Shortly after the accidental death of their daughter, a couple (Donald Sutherland and Julie Christie) go to Venice as they both deal with grief in their own way. Oh and there might be a killer on the loose too.
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Back in the silent era the Russians were obsessed with editing. They developed all kinds of theories and tested them in very scientific ways. Sergi Eisenstein in particular was obsessed with examining how the order in which we see images can alter our emotional reactions to them. Shot A + Shot B = X, but Shot B + Shot A = Y. Such a subtle change in order can yield wildly different results. What might have been humorous before, can suddenly become suspenseful. As English director Nicolas Roeg's filmography has shown time and again: the same applies to the order of scenes.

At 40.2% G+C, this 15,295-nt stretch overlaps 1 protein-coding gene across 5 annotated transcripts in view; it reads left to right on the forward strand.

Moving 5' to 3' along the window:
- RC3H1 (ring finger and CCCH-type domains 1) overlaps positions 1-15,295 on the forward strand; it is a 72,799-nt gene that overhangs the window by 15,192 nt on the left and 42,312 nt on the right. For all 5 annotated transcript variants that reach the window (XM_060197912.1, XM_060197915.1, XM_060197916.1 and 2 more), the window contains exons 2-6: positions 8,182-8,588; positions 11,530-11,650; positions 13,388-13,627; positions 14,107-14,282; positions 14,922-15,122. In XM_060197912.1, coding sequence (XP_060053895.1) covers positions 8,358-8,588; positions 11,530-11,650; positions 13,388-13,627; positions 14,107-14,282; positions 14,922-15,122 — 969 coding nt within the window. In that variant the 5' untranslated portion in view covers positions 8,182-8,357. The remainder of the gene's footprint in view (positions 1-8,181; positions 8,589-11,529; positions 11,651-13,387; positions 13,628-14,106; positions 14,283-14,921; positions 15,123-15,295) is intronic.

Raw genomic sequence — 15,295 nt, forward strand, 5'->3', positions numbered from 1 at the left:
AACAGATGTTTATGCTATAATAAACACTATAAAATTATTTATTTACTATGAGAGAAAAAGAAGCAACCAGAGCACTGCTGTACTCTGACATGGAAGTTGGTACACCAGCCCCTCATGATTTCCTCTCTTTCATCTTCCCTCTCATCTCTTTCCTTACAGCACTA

By cutting freely between past, present and future, Roeg is able to weave tension into even the most mundane scene because we already know what lies ahead. And when you are never certain where the next cut will take you, every cut is filled with suspense. Something as simple as the color red can be either a harbinger of impending doom or a reminder of unspeakable grief. It's all about context.
Though the common consensus is that the horror genre is without artistic merit, Don't Look Now goes to show that in the hands of the right filmmaker, anything is possible.